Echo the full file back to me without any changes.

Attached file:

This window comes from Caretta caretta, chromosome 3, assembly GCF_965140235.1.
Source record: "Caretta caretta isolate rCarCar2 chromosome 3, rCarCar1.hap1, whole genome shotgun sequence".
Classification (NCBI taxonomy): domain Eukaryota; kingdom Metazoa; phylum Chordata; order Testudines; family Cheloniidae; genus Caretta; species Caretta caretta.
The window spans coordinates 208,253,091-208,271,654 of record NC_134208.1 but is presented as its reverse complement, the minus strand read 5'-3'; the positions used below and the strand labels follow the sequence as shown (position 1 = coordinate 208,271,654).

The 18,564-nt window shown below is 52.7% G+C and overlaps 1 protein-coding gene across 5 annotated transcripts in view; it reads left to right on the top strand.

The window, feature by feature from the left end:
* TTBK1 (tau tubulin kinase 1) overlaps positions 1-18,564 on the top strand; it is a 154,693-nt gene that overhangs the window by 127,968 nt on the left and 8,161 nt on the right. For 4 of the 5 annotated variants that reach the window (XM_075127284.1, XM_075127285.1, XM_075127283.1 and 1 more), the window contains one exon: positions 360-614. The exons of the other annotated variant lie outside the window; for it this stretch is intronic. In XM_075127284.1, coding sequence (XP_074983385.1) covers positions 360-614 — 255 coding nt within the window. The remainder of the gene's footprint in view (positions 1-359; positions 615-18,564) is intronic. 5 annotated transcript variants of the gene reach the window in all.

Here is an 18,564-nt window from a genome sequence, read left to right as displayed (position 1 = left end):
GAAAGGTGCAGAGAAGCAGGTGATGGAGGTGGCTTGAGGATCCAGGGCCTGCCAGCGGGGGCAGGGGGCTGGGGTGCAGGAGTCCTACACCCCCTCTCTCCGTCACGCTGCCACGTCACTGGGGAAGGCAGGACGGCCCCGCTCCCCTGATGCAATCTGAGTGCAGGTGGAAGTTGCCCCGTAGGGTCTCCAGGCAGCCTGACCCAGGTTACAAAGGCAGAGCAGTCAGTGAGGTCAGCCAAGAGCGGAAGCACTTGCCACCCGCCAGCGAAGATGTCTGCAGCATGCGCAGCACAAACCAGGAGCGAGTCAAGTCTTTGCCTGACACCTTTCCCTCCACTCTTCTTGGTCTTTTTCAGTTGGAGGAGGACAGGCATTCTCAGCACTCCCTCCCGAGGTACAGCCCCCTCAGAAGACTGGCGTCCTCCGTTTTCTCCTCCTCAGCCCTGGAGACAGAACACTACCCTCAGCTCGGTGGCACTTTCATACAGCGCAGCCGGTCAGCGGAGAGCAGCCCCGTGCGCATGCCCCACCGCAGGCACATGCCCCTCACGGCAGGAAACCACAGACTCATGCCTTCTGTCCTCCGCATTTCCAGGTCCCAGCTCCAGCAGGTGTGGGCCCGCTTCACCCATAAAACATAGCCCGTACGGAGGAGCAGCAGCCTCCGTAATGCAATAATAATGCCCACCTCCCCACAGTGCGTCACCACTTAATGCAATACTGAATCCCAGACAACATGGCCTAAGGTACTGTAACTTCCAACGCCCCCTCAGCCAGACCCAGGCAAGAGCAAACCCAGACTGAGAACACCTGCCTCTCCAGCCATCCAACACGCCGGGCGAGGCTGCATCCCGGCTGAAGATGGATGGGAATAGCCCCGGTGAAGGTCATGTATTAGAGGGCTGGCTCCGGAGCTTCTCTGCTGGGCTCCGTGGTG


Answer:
This window comes from Caretta caretta, chromosome 3, assembly GCF_965140235.1.
Source record: "Caretta caretta isolate rCarCar2 chromosome 3, rCarCar1.hap1, whole genome shotgun sequence".
Classification (NCBI taxonomy): domain Eukaryota; kingdom Metazoa; phylum Chordata; order Testudines; family Cheloniidae; genus Caretta; species Caretta caretta.
The window spans coordinates 208,253,091-208,271,654 of record NC_134208.1 but is presented as its reverse complement, the minus strand read 5'-3'; the positions used below and the strand labels follow the sequence as shown (position 1 = coordinate 208,271,654).

The 18,564-nt window shown below is 52.7% G+C and overlaps 1 protein-coding gene across 5 annotated transcripts in view; it reads left to right on the top strand.

The window, feature by feature from the left end:
* TTBK1 (tau tubulin kinase 1) overlaps positions 1-18,564 on the top strand; it is a 154,693-nt gene that overhangs the window by 127,968 nt on the left and 8,161 nt on the right. For 4 of the 5 annotated variants that reach the window (XM_075127284.1, XM_075127285.1, XM_075127283.1 and 1 more), the window contains one exon: positions 360-614. The exons of the other annotated variant lie outside the window; for it this stretch is intronic. In XM_075127284.1, coding sequence (XP_074983385.1) covers positions 360-614 — 255 coding nt within the window. The remainder of the gene's footprint in view (positions 1-359; positions 615-18,564) is intronic. 5 annotated transcript variants of the gene reach the window in all.

Here is an 18,564-nt window from a genome sequence, read left to right as displayed (position 1 = left end):
GAAAGGTGCAGAGAAGCAGGTGATGGAGGTGGCTTGAGGATCCAGGGCCTGCCAGCGGGGGCAGGGGGCTGGGGTGCAGGAGTCCTACACCCCCTCTCTCCGTCACGCTGCCACGTCACTGGGGAAGGCAGGACGGCCCCGCTCCCCTGATGCAATCTGAGTGCAGGTGGAAGTTGCCCCGTAGGGTCTCCAGGCAGCCTGACCCAGGTTACAAAGGCAGAGCAGTCAGTGAGGTCAGCCAAGAGCGGAAGCACTTGCCACCCGCCAGCGAAGATGTCTGCAGCATGCGCAGCACAAACCAGGAGCGAGTCAAGTCTTTGCCTGACACCTTTCCCTCCACTCTTCTTGGTCTTTTTCAGTTGGAGGAGGACAGGCATTCTCAGCACTCCCTCCCGAGGTACAGCCCCCTCAGAAGACTGGCGTCCTCCGTTTTCTCCTCCTCAGCCCTGGAGACAGAACACTACCCTCAGCTCGGTGGCACTTTCATACAGCGCAGCCGGTCAGCGGAGAGCAGCCCCGTGCGCATGCCCCACCGCAGGCACATGCCCCTCACGGCAGGAAACCACAGACTCATGCCTTCTGTCCTCCGCATTTCCAGGTCCCAGCTCCAGCAGGTGTGGGCCCGCTTCACCCATAAAACATAGCCCGTACGGAGGAGCAGCAGCCTCCGTAATGCAATAATAATGCCCACCTCCCCACAGTGCGTCACCACTTAATGCAATACTGAATCCCAGACAACATGGCCTAAGGTACTGTAACTTCCAACGCCCCCTCAGCCAGACCCAGGCAAGAGCAAACCCAGACTGAGAACACCTGCCTCTCCAGCCATCCAACACGCCGGGCGAGGCTGCATCCCGGCTGAAGATGGATGGGAATAGCCCCGGTGAAGGTCATGTATTAGAGGGCTGGCTCCGGAGCTTCTCTGCTGGGCTCCGTGGTG